From its unveiling nearly a year ago as part of the current American Stage season, Informed Consent showed promise.
This one-act would dive into the historical tension between science and religion. Through the lens of a landmark court case pitting an American Indian tribe against a university over genetic research, the play would explore power and myth-making, ask hard questions and challenge audiences to come up with their own answers.
That is not exactly what happens here. Instead, this production delivers a thin, didactic screed that despite its best efforts fails to engage the mind. Playwright Deborah Zoe Laufer raises interesting questions, or starts to, then turns the narrative over to ill-advised hodgepodge of devices, including nameless ensemble cast members who loom out of the shadows to chant genome sequences, an apparent reference to the quasi-religious attachment we have with science.
This kind of self-infatuated argumentation, with which the story begins and ends, is just one of many examples showing why Informed Consent disappoints, content with allowing mostly threadbare characters to make pronouncements that are supposed to represent actual people. If there is a contrast worth noting, it is the gulf between what this play promises and what it delivers.
The production directed by Benjamin T. Ismail has strengths. Jerid Fox's sterile set hints at a lives dominated by the laboratory, up to and including a suspended round tube at ceiling level that looks like a microscope lens. Juliana Davis turns in a solid performance as Jillian, the only character invested with any kind of nuance. The same cannot be said of the rest of the cast, although Melanie Souza as Jillian's mother and the others all have tolerable moments.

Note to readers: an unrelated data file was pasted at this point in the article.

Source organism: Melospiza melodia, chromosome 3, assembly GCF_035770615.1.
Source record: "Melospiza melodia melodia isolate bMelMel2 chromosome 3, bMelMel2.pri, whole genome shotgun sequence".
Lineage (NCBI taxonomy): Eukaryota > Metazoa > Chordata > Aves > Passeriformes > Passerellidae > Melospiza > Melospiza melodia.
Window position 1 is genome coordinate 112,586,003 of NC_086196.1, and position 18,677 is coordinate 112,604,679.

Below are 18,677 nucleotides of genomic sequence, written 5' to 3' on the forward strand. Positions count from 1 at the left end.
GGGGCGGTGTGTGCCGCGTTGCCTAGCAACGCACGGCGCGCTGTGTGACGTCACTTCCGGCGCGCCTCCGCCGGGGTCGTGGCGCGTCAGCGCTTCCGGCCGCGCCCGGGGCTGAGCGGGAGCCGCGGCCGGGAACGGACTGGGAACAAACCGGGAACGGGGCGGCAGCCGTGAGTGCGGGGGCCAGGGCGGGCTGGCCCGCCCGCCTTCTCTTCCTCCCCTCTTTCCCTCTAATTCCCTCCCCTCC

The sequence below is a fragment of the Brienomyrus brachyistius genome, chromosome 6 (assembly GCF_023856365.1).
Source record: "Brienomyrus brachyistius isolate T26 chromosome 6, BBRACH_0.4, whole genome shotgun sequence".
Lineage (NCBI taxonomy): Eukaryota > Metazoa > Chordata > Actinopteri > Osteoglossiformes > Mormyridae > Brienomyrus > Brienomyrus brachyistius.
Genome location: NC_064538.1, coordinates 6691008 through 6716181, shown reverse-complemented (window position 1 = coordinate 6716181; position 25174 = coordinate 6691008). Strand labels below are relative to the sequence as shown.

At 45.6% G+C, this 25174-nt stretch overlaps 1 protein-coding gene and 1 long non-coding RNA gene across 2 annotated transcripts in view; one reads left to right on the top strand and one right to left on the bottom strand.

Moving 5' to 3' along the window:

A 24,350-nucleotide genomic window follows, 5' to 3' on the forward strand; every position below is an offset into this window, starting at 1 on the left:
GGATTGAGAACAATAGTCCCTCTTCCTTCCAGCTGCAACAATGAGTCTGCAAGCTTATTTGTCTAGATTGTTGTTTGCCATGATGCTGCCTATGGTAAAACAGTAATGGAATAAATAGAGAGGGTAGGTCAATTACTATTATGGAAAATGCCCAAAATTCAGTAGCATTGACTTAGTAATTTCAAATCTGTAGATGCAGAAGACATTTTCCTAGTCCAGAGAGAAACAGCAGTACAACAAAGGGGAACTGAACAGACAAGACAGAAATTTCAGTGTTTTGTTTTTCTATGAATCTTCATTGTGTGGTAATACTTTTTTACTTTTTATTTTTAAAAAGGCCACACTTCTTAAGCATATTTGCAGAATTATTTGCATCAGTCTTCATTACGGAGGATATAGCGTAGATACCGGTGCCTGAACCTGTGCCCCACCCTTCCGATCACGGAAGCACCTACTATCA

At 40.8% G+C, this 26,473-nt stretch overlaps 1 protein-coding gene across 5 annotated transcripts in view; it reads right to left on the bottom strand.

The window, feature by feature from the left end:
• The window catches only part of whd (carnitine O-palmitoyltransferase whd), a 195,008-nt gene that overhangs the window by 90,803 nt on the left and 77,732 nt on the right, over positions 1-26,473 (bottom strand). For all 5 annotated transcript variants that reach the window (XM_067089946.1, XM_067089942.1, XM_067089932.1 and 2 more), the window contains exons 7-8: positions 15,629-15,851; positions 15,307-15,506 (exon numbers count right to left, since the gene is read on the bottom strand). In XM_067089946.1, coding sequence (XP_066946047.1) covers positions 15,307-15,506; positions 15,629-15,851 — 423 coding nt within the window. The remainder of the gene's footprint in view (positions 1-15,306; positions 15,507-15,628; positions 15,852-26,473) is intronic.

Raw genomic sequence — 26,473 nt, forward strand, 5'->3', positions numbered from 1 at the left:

Jillian is the driving force, a genetic anthropologist who persuades her boss to let her study a tribe of Havasupai Indians who show high rates of diabetes. Her mother had died of early-onset Alzheimer's, and her motives in promoting genetic research are both academic and personal.
She arrives at their home of the canyon dwelling tribe by helicopter, ready to draw blood that might unlock their secrets. But it's a struggle. A spokeswoman for the tribe, Arella (Dana Segal), allows the testing to go forward only reluctantly.
"We believe our blood is sacred," she tells the scientist. Apparently there's no time to get into why. The researcher responds with incredulity. So begins a tug-of-war between the methods of myth and science, both of which also carry different notions of history. Is it in our genes or what our elders told us?
As in the 2004 civil case between the tribe and the Arizona Board of Regents, the diabetes study yielded little useful information. Researchers later submitted DNA from their subjects for unrelated studies delving into schizophrenia, migration and inbreeding — all taboo topics. The tribe argued that such unauthorized use of their DNA violated their civil rights and confidentiality.
Running parallel is Jillian's onset of Alzheimer's, something she had predicted and from which she would like to shield her own daughter. At the height of her crisis she has an epiphany, suddenly deciding that "stories of our family" are just as valuable as genetic research, and, "We have our own stories to tell."
Like most other aspects of Informed Consent, this monumental development is more stated than felt. The audience rose to its feet at the end and cheered, including a few who had dozed or slept through parts of it.
Contact Andrew Meacham at [email protected] or (727) 892-2248. Follow @torch437.